Monday, April 19, 2010

The Greatest Trade Ever: Bear Stearns Refused to Do the Paulson CDO Deal Because it Was Neither Ethic Not Moral

From Wall Street Manna: Gregory Zuckerman's book, The Greatest Trade Ever describes on Page 179 Paulson's extensive meetings with banks including Goldman, Bear Stearns, and Deutsche Bank to "ask if they could create CDOs that Paulson & Co. could essentially bet against.

"Ironically, it was Bear Stearns that rejected the offer: "[Bear Stearns trader Scott Eichel] worried that Paulson would want especially ugly mortgages for the CDOs, like a bettor asking a football owner to bench a star quarterback to improve the odds of his wager against the team ... he felt it would be improper." Eichel told Zuckerman, " 'It didn't pass our ethics standards; it was a reputation issue, and it didn't pass our moral compass.' "

"How about Paulson's moral compass? Paulson felt unburdened by any moral compass. (Of course not. He aleady fixed the odds. He wasn't gambling!) Though he had made clear that the CDOs should be stuffed with only risky slices of debt, Paulson accepted no personal responsibility, claiming “it was a negotiation; we threw out some names, they threw out some names, but the bankers ultimately picked the collateral. We didn’t create the securities, we never sold the securities to investors…”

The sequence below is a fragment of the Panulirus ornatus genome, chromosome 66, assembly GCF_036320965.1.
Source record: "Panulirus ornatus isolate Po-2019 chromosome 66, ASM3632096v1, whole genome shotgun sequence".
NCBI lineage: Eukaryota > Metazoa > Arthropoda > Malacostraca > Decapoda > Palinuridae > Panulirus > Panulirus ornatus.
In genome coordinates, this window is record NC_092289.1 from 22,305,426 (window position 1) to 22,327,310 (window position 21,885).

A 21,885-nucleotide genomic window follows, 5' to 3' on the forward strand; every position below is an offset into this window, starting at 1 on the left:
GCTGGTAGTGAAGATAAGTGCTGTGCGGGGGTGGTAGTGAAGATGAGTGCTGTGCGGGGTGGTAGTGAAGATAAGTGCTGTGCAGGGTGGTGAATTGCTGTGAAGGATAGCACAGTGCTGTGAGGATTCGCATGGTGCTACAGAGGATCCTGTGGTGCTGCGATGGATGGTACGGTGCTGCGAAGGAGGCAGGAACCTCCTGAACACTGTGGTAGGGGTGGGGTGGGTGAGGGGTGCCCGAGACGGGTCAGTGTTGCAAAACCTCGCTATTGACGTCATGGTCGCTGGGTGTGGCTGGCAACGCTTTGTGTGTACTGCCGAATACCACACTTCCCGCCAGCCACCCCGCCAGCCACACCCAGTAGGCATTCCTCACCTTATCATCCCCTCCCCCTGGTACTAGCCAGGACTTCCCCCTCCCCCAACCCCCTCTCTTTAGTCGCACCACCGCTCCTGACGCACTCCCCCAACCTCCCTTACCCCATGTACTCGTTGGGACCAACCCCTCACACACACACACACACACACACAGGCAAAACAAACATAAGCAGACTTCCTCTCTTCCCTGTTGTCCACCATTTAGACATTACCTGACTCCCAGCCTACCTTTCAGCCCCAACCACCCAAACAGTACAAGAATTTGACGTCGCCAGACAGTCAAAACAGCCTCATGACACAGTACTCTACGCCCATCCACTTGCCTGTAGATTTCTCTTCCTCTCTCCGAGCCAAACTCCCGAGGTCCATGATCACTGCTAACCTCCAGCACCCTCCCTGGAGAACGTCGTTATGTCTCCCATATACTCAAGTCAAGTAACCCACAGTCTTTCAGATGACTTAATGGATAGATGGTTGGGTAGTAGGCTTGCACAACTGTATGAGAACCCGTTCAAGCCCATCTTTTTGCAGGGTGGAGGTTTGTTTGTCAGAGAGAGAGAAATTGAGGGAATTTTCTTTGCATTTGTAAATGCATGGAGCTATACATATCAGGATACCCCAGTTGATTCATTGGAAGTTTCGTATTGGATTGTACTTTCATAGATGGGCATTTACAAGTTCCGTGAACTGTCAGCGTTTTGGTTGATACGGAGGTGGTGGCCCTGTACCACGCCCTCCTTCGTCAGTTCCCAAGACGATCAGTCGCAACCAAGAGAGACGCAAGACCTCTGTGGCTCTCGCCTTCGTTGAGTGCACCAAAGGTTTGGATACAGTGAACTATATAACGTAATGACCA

But here's the real blockbuster. Abacus wasn't just any old mortgage-backed security. It was one of a toxic group that nearly brought down insurance giant AIG, as the New York Times pointed out last December. Goldman Sachs sold credit-default swaps to Paulson, according to the SEC. That left Goldman holding the risk on Abacus. According to a nice breakdown by the Wall Street Journal this week, here's how Goldman handled it: "Goldman bought credit-default swaps from AIG to hedge the securities firm's positions in some of the [Abacus] pools. When many subprime borrowers began defaulting on their loans in 2007 and 2008, the Abacus CDOs dropped in value, and AIG had to post billions of dollars in cash collateral to Goldman."

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